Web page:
The open-air markets became more than just a place to try a ramen burger or an arepa … or to have a beer with friends … or to listen to records from local artists and scoop up the perfect chair for your living room. (Even though they were, in fact, all of these things.) The markets became tourist destinations. Places to meet when exploring Brooklyn. Places to take your friends or parents when they visited.
But then, in March 2020, the markets, like New York itself, went on pause.
Demby knew that the loss of in-person events and experiences at concerts, clubs and gatherings like the Flea and Smorgasburg was going to hit people hard, and he wanted to bring some part of this experience back. “We sort of licked our wounds for a month while everyone was just sitting at home in shock, but then we started thinking about what to do.”
A cautious return
In July, as soon as restrictions were lifted enough to allow the organizers to return to a safe level of business, Demby and Butler launched a new and abbreviated venture called Smorg To Go. The temporary Williamsburg outpost offered take-away from a rotating lineup of vendors, including Bon Chovie, Duck Season and Vaquero Elotes. A Prospect Park pop-up followed in September.
“It allowed a bunch of our vendors to be back in business and to stay in the public imagination,” Demby says. “And keeping our own spirits alive was very important too.” The organizers also seized the moment to make sure they were giving something back to the community: In addition to selling food, Smorg To Go partnered with Rethink Food NYC, a not-for-profit that tackles food insecurity.
September brought the return of Brooklyn Flea, with locations in DUMBO and Chelsea reopening for business. The DUMBO edition, which is located in and around the Manhattan Bridge Archway, was bustling on a recent Saturday, with all vendors wearing masks and mostly keeping distance. And although there weren’t any food or drink offerings, masked visitors chatted as they perused vintage jackets and handmade jewelry while ’80s music played over a large loudspeaker. These markets are set to run through the holiday season, and Demby is hopeful they can continue outdoors year-round.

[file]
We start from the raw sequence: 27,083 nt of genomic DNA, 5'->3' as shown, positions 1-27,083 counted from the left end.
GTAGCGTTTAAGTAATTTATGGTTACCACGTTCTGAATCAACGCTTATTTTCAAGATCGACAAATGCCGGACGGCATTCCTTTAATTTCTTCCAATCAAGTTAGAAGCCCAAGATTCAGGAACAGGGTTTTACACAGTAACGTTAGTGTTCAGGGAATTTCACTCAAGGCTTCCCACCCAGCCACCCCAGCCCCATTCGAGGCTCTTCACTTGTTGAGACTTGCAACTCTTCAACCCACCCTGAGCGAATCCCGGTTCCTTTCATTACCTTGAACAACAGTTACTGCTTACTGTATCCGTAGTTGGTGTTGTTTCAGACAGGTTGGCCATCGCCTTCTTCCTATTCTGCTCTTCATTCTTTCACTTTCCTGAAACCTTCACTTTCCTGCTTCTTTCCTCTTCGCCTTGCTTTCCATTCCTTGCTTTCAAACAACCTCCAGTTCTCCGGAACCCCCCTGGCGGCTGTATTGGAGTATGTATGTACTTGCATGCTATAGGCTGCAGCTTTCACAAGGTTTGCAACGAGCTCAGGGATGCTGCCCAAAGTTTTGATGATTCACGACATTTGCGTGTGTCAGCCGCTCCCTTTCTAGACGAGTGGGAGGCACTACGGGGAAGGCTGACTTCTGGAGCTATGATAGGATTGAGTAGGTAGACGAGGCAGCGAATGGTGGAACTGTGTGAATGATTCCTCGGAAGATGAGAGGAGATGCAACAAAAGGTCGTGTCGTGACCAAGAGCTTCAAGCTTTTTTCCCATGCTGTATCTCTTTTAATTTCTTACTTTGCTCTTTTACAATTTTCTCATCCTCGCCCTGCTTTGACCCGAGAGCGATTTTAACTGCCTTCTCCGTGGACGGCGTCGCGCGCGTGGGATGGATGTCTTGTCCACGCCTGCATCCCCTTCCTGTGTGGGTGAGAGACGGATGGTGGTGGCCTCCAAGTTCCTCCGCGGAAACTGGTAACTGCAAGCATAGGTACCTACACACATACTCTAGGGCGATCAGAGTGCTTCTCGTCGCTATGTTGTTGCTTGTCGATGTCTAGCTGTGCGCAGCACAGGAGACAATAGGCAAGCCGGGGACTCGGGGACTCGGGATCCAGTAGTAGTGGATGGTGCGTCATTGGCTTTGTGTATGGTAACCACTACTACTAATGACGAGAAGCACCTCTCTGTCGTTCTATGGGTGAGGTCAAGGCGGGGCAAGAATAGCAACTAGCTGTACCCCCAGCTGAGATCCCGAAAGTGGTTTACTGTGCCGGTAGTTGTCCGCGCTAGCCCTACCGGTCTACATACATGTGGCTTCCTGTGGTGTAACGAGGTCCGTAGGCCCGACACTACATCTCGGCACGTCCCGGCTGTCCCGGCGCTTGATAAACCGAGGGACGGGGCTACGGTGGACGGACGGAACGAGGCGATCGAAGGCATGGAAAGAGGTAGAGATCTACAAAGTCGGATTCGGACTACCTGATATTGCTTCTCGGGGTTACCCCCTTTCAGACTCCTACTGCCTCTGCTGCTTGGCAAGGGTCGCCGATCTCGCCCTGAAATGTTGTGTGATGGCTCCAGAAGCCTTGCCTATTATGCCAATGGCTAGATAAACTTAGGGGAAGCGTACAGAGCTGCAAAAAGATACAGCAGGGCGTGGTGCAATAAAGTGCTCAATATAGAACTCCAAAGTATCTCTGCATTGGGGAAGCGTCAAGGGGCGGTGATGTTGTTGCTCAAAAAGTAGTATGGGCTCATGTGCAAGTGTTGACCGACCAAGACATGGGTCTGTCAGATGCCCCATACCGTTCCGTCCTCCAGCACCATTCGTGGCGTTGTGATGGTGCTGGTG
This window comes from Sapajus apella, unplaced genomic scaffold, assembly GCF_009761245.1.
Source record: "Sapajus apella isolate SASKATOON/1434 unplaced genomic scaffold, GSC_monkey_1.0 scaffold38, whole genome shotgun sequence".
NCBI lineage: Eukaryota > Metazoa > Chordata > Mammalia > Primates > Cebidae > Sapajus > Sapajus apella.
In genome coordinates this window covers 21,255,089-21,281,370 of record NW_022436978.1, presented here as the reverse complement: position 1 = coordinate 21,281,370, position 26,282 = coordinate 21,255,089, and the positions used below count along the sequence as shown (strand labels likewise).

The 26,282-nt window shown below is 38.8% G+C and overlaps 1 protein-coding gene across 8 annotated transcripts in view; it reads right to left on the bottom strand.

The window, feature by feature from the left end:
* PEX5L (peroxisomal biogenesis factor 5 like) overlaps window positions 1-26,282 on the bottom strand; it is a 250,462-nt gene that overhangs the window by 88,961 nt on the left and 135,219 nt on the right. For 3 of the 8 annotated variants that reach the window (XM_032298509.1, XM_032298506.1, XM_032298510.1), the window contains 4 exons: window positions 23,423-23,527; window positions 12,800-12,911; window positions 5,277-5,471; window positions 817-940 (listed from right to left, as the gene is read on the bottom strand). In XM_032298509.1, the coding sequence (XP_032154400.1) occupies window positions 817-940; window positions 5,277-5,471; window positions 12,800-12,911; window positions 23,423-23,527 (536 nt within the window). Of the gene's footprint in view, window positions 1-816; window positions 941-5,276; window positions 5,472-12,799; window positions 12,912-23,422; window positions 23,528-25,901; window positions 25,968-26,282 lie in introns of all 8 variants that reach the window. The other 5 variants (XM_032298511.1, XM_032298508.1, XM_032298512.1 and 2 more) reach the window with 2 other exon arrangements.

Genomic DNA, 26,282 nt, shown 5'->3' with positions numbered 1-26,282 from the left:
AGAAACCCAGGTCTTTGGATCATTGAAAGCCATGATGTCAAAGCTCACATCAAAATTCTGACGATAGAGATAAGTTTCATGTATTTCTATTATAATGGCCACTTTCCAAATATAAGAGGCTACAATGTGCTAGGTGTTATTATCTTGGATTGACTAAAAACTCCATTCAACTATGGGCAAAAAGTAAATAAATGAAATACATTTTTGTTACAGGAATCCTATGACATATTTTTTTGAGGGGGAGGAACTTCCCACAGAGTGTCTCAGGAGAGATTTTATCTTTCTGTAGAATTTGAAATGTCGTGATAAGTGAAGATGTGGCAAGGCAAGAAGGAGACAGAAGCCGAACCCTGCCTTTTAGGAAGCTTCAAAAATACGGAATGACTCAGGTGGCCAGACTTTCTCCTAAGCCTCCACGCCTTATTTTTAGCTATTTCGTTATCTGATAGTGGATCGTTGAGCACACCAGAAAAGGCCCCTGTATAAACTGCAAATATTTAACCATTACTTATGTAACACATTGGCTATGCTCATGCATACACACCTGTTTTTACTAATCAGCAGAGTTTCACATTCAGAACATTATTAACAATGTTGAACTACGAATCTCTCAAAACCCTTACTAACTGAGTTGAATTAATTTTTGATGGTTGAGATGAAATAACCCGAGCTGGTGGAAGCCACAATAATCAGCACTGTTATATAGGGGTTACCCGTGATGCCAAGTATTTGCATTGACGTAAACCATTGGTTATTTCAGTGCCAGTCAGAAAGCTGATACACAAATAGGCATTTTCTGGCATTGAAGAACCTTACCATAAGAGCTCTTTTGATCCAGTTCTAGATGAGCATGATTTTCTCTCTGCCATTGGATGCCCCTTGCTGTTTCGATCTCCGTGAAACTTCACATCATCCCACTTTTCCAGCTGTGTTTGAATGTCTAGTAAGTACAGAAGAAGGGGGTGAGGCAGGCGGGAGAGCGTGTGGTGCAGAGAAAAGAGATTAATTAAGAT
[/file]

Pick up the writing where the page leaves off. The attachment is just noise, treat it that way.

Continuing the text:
Demby and Butler are looking to reopen Smorgasburg in Prospect Park in April, and in Williamsburg in June. Ultimately, though, the future is uncertain, especially as coronavirus continue to increase. Demby worries for his vendors, especially those in the restaurant business.
But he is also an optimist. And as an optimist, Demby is hopeful that the eventual return of the food market will give many local chefs a much-needed platform for business. And he’s hopeful that the current flea markets are providing similar support to their vendors and a chance to lift the spirits of attendees.
“I think that that’s why we’ve been working so hard to return even in some modified format,” he says. “To bring some little spark of joy, right? It’s obviously got to be a much more modest spark. But it is meaningful to people.”